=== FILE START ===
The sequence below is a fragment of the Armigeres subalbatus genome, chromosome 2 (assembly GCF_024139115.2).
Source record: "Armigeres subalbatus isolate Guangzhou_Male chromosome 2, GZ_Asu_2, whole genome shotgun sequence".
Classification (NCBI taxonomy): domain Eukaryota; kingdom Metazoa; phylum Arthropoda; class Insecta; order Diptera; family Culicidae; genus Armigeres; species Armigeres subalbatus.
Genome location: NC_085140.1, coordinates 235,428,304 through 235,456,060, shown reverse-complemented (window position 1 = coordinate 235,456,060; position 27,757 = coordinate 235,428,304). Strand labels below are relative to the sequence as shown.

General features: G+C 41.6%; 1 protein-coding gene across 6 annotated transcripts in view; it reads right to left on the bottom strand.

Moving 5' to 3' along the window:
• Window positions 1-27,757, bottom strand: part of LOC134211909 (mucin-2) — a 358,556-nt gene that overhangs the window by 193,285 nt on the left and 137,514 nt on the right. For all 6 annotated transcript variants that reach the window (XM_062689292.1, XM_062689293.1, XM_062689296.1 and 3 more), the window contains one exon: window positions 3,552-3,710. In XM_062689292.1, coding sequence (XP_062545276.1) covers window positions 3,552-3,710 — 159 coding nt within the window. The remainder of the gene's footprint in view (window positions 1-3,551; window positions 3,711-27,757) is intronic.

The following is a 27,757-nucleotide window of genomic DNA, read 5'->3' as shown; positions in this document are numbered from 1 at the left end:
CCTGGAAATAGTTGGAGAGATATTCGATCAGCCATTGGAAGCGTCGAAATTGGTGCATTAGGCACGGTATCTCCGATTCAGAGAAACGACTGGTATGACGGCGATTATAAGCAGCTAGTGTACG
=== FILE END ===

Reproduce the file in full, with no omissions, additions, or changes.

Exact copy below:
The sequence below is a fragment of the Armigeres subalbatus genome, chromosome 2 (assembly GCF_024139115.2).
Source record: "Armigeres subalbatus isolate Guangzhou_Male chromosome 2, GZ_Asu_2, whole genome shotgun sequence".
Classification (NCBI taxonomy): domain Eukaryota; kingdom Metazoa; phylum Arthropoda; class Insecta; order Diptera; family Culicidae; genus Armigeres; species Armigeres subalbatus.
Genome location: NC_085140.1, coordinates 235,428,304 through 235,456,060, shown reverse-complemented (window position 1 = coordinate 235,456,060; position 27,757 = coordinate 235,428,304). Strand labels below are relative to the sequence as shown.

General features: G+C 41.6%; 1 protein-coding gene across 6 annotated transcripts in view; it reads right to left on the bottom strand.

Moving 5' to 3' along the window:
• Window positions 1-27,757, bottom strand: part of LOC134211909 (mucin-2) — a 358,556-nt gene that overhangs the window by 193,285 nt on the left and 137,514 nt on the right. For all 6 annotated transcript variants that reach the window (XM_062689292.1, XM_062689293.1, XM_062689296.1 and 3 more), the window contains one exon: window positions 3,552-3,710. In XM_062689292.1, coding sequence (XP_062545276.1) covers window positions 3,552-3,710 — 159 coding nt within the window. The remainder of the gene's footprint in view (window positions 1-3,551; window positions 3,711-27,757) is intronic.

The following is a 27,757-nucleotide window of genomic DNA, read 5'->3' as shown; positions in this document are numbered from 1 at the left end:
CCTGGAAATAGTTGGAGAGATATTCGATCAGCCATTGGAAGCGTCGAAATTGGTGCATTAGGCACGGTATCTCCGATTCAGAGAAACGACTGGTATGACGGCGATTATAAGCAGCTAGTGTACG